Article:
Location

University of Windsor

Document Type

Paper

Keywords

deep disagreement, engineering education, worldview, rhetoric, emotion, persuasion

Start Date

18-5-2011 9:00 AM

End Date

21-5-2011 5:00 PM

Abstract

This paper argues that deep disagreements stem from conflicting worldviews. In particular, I examine how recent moves in engineering education contribute to deep disagreement by inculcating stu-dents into valuing the environment as a key stakeholder in engineering design. However, some graduates who value the environment meet resistance from employers who hold a more traditional engineering worldview, which regards the environment as an externality. Clashing worldviews can, as Robert Fogelin posited, render rational resolution to argument impossible. Disputants must consider the emotional and rhetorical as means to move toward productive ground for argument. I offer two moves from classical rhet-oric–making an exordium and invoking friendliness–as means to shift the frame of an argument and there-by possibly navigate a deep disagreement.

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This work is licensed under a Creative Commons Attribution 4.0 License.

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May 18th, 9:00 AM May 21st, 5:00 PM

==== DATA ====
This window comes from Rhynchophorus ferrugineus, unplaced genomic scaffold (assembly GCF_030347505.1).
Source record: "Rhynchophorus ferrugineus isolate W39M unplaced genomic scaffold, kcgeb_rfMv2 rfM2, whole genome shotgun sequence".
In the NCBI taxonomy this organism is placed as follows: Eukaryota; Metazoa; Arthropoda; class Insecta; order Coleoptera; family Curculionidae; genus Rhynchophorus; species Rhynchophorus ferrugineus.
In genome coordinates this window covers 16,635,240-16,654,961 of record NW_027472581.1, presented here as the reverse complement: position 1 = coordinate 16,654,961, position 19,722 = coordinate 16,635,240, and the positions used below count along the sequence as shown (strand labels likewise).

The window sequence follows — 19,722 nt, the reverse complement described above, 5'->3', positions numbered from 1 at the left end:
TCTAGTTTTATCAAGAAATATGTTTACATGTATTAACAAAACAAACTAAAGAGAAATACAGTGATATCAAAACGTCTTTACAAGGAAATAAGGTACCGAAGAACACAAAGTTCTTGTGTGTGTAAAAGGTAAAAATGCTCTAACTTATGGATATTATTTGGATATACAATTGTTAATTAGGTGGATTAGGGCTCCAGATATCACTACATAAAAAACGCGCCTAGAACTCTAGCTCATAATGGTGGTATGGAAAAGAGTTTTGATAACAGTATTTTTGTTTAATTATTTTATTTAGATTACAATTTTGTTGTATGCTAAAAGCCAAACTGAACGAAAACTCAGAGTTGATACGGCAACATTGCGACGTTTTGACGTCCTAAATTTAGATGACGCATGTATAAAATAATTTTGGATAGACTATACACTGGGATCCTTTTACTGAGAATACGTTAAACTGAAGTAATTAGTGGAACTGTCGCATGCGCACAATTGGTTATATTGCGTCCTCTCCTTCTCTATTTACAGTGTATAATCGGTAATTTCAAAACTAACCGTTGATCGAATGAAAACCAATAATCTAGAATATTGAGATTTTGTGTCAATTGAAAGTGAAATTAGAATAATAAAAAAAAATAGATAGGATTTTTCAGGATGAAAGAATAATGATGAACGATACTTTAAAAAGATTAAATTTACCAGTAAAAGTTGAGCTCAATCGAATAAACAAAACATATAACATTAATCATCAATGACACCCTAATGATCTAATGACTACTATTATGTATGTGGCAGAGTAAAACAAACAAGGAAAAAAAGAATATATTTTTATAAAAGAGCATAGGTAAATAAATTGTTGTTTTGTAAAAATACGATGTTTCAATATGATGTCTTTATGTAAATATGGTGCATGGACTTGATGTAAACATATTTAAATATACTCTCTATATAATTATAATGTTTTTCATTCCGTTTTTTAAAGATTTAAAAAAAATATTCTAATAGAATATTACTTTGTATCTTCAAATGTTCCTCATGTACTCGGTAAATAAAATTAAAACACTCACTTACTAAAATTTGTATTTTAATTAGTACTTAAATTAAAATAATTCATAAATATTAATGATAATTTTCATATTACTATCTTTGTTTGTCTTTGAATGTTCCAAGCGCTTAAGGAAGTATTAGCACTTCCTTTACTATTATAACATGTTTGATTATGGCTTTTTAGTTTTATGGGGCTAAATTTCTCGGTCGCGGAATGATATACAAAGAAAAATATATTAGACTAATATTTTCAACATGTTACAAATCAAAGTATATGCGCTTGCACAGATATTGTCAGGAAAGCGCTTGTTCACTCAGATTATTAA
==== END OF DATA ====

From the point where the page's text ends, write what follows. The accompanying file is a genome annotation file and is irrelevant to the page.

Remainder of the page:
Deepening disagreement in engineering education

University of Windsor

This paper argues that deep disagreements stem from conflicting worldviews. In particular, I examine how recent moves in engineering education contribute to deep disagreement by inculcating stu-dents into valuing the environment as a key stakeholder in engineering design. However, some graduates who value the environment meet resistance from employers who hold a more traditional engineering worldview, which regards the environment as an externality. Clashing worldviews can, as Robert Fogelin posited, render rational resolution to argument impossible. Disputants must consider the emotional and rhetorical as means to move toward productive ground for argument. I offer two moves from classical rhet-oric–making an exordium and invoking friendliness–as means to shift the frame of an argument and there-by possibly navigate a deep disagreement.